The goal of this Article is to make the existence of invidious racial discrimination in the United States so palpable that it can no longer be denied. Part I argues that racial inequality is so pervasive, unconscious, and structural that it has simply become an assumed fixture of United States and is rarely even noticed. Section I.A describes the history of racial subordination in the United States. Section I.B invokes the concept of disparate impact to illustrate the continuing manifestations of invidious discrimination in contemporary culture. Part II describes the manner in which the culture nevertheless chooses to ...


Religious Courts In Secular Jurisdictions: How Jewish And Islamic Courts Adapt To Societal And Legal Norms, Rabea Benhalim Jan 2019

Religious Courts In Secular Jurisdictions: How Jewish And Islamic Courts Adapt To Societal And Legal Norms, Rabea Benhalim

Articles

At first glance, religious courts, especially Sharia courts, seem incompatible with secular, democratic societies. Nevertheless, Jewish and Islamic courts operate in countries like the United States, England, and Israel. Scholarship on these religious courts has primarily focused on whether such religious legal pluralism promotes the value of religious freedom, and if so, whether these secular legal systems should accommodate the continued existence of these courts. This article shifts the inquiry to determine whether religious courts in these environments accommodate litigants’ popular opinions and the secular, procedural, and substantive justice norms of the country in which they are located. This article ...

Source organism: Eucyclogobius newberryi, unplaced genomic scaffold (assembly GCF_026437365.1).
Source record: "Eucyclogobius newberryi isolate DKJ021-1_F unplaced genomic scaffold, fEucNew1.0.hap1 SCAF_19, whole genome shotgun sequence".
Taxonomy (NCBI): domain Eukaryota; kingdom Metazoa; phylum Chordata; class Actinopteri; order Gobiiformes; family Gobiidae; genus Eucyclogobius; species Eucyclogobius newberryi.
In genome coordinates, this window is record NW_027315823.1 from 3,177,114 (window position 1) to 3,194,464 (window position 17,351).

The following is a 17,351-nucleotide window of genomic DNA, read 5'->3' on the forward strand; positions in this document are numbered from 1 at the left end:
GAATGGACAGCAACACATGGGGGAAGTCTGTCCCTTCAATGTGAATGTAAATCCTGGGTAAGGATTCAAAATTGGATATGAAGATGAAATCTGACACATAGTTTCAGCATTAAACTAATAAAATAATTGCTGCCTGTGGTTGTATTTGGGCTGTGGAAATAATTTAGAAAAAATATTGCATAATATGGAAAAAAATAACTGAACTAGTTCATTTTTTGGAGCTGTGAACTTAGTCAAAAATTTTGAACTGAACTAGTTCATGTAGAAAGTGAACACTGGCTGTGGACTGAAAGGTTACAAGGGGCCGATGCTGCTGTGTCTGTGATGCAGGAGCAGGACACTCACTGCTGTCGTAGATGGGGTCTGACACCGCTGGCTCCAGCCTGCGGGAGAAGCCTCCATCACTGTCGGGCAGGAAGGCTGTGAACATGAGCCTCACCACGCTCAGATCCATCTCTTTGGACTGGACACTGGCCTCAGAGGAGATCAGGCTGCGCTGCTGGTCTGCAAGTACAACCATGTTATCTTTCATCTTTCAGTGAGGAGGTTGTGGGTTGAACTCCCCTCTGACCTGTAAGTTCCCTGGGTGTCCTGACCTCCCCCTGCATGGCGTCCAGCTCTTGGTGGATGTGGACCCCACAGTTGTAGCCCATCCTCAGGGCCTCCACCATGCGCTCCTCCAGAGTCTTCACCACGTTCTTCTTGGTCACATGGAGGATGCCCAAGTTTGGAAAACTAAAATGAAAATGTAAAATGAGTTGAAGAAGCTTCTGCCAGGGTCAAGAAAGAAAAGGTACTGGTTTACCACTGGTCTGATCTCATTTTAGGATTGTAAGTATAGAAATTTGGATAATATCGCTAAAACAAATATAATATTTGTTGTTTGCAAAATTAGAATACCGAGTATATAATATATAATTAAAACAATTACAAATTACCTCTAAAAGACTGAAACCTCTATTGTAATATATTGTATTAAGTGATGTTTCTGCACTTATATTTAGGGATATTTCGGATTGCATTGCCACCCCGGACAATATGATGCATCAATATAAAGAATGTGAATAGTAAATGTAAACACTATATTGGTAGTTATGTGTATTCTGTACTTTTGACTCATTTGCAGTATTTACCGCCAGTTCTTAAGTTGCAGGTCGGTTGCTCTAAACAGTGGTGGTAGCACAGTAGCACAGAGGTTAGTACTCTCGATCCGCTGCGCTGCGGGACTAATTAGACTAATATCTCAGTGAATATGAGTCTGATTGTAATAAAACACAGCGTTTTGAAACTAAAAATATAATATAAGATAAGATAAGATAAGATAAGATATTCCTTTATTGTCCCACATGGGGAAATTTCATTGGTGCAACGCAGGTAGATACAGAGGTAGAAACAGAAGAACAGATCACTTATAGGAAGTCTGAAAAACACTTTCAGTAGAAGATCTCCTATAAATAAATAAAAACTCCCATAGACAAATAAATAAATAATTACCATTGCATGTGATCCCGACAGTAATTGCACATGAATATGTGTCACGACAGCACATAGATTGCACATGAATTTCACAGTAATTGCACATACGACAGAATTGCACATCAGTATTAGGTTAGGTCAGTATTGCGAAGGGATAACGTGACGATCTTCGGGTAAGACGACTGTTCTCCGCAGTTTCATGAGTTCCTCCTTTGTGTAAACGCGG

The Case For American Muslim Arbitration, Rabea Benhalim Jan 2019

The Case For American Muslim Arbitration, Rabea Benhalim

Articles

This Article advocates for the creation of Muslim arbitral tribunals in the United States. These tribunals would better meet the needs of American Muslims, who currently bring their religious disputes to informal forums that lack transparency. Particularly problematic, these existing forums often apply legal precedent developed in majority-Muslim nations, without taking into consideration the changed circumstances of Muslim living as minorities in the United States. These interpretations of Islamic law can have especially negative impacts on women. American Muslim arbitration tribunals offer the potential to correct these inadequacies. Furthermore, a new arbitral system could better meet the needs of sophisticated ...


Elizabeth Warren’S New Housing Proposal Is Actually A Brilliant Plan To Close The Racial Wealth Gap, Mehrsa Baradaran, Darrick Hamilton Oct 2018